Laura Terrell  [12:50]

that’s true. I would just add to that, Steve, that I think also sometimes people don’t realize the nuances. If you’re in a certain practice group that is really a priority of your firm and commands high rates, and you can bring in work, you may be well positioned within that firm. But if you do a different type of law, let’s say you practice employment law, and bills at a bit lower rate than some of the other practice areas of your firm. And your firm isn’t really valuing that and is constantly pushing you to get rates up. But clients don’t pay that that might not be the right firm for you. If you want to keep practicing employment law, you may need to pivot somewhere. Or you might want to think about a different practice or if your practice areas drying up the way labor law did a number of years ago that it really reduced down the amount of work that was in that area, thinking about a pivot or something that you can make a change on. I also find people are just not realizing that that’s an option.

 

Steve Fretzin  [13:43]

Yeah, that’s really, really great. And so with for you in executive coaching with lawyers, first of all, what level are you generally working is at all levels from young associates all the way up to managing partners and equities. Is there a sweet spot for you? And then what are kind of the main things they’re coming to you with, like on a day to day basis that they’re engaging you for?

 

Laura Terrell  [14:03]

I work with people at different levels, and younger associates that are asking themselves, what’s my next step? Career wise, I may not want to stay at a firm, more senior people that want to make partner, managing partners, members of executive committees, chairs of firms that are grappling with the really heavy burdens that come with being a managing partner and being a leader in the firm. People that have made partner fairly recently and feel like they got dropped off a cliff because now they have the title but they don’t know how to operate as a partner. They don’t know how to make the shift into a partner driven mentality and a partner driven attitude towards business. Yeah, really interesting.

 

Steve Fretzin  [14:47]

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Jordan Ostroff  [15:23]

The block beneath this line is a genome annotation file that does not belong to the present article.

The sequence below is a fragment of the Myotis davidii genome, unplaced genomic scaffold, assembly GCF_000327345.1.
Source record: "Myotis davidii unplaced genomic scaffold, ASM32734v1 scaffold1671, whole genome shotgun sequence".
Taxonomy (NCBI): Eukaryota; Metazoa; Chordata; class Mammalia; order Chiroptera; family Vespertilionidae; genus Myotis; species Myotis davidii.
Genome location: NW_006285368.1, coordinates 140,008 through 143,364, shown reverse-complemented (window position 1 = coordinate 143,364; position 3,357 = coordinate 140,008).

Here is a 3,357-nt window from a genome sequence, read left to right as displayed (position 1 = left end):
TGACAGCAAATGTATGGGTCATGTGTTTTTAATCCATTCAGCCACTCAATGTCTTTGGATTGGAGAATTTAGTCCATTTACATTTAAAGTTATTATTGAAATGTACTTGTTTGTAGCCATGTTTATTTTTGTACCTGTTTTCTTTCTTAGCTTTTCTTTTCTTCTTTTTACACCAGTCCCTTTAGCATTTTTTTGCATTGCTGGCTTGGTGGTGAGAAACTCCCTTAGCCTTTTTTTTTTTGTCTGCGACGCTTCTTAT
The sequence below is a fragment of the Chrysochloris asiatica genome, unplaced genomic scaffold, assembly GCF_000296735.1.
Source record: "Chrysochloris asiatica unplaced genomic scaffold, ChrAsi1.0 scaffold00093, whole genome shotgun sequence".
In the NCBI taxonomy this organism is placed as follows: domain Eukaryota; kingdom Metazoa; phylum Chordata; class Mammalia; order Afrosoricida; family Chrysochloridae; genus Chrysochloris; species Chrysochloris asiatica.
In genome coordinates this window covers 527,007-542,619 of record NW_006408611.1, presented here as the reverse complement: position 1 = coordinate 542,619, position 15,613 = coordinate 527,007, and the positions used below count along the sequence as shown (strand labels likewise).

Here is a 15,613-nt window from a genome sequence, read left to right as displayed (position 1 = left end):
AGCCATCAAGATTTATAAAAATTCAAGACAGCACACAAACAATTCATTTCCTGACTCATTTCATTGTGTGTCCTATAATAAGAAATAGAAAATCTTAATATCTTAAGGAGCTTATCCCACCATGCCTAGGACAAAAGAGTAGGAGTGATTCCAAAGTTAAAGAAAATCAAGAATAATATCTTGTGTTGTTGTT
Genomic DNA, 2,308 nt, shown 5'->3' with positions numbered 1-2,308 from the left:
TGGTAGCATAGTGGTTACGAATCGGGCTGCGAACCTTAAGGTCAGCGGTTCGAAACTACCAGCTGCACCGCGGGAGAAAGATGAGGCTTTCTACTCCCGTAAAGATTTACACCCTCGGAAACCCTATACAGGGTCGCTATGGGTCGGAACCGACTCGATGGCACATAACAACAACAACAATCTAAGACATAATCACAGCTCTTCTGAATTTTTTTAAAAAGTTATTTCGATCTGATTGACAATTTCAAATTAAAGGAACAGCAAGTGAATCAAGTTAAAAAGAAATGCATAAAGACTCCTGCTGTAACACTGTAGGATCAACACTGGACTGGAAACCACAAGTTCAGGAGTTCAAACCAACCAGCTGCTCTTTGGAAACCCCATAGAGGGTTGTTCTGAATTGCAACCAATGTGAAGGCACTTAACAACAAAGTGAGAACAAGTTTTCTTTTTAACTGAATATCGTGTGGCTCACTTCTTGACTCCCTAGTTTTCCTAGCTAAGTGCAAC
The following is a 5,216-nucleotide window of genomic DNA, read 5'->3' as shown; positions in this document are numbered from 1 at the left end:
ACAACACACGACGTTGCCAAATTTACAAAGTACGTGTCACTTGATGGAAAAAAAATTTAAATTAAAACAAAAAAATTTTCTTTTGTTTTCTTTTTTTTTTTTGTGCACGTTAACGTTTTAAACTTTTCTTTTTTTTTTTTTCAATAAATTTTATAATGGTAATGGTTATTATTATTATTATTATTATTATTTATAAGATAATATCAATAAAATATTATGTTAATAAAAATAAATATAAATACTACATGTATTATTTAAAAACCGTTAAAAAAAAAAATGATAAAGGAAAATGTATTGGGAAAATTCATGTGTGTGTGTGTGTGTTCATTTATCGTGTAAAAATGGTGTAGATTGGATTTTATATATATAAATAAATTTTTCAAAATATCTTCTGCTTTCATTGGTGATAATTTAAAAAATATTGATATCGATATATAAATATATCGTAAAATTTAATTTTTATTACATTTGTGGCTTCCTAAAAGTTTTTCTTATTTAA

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Steve Fretzin  [15:46]

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Stephanie Vaughn Jones  [15:50]

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Steve Fretzin  [16:03]

I did not know that. That’s a lot of business going away right there. Let’s cut to the chase. What are you prepared to do for my listeners?

 

Stephanie Vaughn Jones  [16:10]

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Steve Fretzin  [16:24]

Very cool. Thanks. So then what are the things that you’re again in the trenches with them on that? Like, what are you working with them on? Like, what are the main tips or ideas or focus points that you’re that you’re helping them in is, you know, is tactical as you can give us so that the people listening can say, hey, you know what I have that that you know that problem. And here’s a solution. And I can take it and do something with it.

 

Laura Terrell  [16:49]

One of the key things, I think, is for lawyers to get comfortable asking questions, and doing an investigation. It’s funny how many lawyers are comfortable with that in their professional role if they do internal investigations, or if they are a seasoned litigators to do depositions or corporate attorneys that have to make sure they dot every I and cross every T, they’re really careful about that. But when it comes to actually doing the factual investigation or research, what does it take to be a partner? What does partnership look like at your firm? They’re not asking the questions. And I really push clients, first of all, to communicate with people that can help them. If you don’t understand the revenue goals of your firm, if you’re not sure if your profit margin is on the right track for what your firm’s priorities are, if you don’t know the path partnership, who can you ask? And you may have to go to several people, you might need to talk to some people, even outside partners, billing supervisors are great at explaining how that process works, why it’s important within the firm. Those are ways even junior people can do that. But asking those questions and not being afraid to get the feedback of you know, your margins could be better, or this is a tough practice area. Some people are scared to hear what they think might be a negative response. But if you don’t seek the feedback and get some information about where you stand, you might be blindsided by decisions that the firm makes about whether you stay at the firm, whether you get promoted and where you get compensated. Yeah. And I would say

 

Steve Fretzin  [18:18]

across the board, lawyers need to do a better job of of asking questions that could be in a business development networking meeting, it could be in a prospective client meeting where you’re going in with your pitch, or you’re going in with your, you know, this is why I’m so great, or my firms are great, or here’s the solution you’re looking for when they haven’t taken the step back to ask the questions. And so I think we need to agree that that you have to take the skills of questioning in a deposition and in other ways that use questioning and bring that into the business side.